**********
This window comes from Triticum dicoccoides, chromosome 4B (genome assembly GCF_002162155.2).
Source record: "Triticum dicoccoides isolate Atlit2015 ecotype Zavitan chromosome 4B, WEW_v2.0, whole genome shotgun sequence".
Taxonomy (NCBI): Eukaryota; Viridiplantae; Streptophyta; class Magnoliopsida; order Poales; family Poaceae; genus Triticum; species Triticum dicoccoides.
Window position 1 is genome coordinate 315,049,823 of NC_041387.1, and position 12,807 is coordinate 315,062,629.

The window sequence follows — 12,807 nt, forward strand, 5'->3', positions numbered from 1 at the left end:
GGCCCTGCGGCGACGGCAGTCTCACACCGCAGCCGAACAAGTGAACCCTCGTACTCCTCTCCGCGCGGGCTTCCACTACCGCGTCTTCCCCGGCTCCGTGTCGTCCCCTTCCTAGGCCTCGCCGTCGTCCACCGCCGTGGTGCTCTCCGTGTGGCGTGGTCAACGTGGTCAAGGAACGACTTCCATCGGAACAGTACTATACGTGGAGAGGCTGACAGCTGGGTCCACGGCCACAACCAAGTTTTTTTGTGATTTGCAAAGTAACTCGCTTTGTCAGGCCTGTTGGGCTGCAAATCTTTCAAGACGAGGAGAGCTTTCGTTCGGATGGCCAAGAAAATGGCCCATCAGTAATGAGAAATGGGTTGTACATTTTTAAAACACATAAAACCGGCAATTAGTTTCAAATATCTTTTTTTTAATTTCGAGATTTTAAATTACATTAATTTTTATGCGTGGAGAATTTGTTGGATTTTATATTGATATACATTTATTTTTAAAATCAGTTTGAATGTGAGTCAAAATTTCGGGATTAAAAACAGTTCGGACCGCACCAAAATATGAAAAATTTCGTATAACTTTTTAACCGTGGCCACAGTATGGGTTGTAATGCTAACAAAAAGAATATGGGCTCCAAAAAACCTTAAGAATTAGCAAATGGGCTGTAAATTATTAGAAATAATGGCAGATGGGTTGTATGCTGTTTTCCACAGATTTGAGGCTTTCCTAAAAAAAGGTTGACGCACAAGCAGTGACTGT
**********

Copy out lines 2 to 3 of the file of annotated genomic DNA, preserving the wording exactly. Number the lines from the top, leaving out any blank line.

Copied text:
Source record: "Triticum dicoccoides isolate Atlit2015 ecotype Zavitan chromosome 4B, WEW_v2.0, whole genome shotgun sequence".
Taxonomy (NCBI): Eukaryota; Viridiplantae; Streptophyta; class Magnoliopsida; order Poales; family Poaceae; genus Triticum; species Triticum dicoccoides.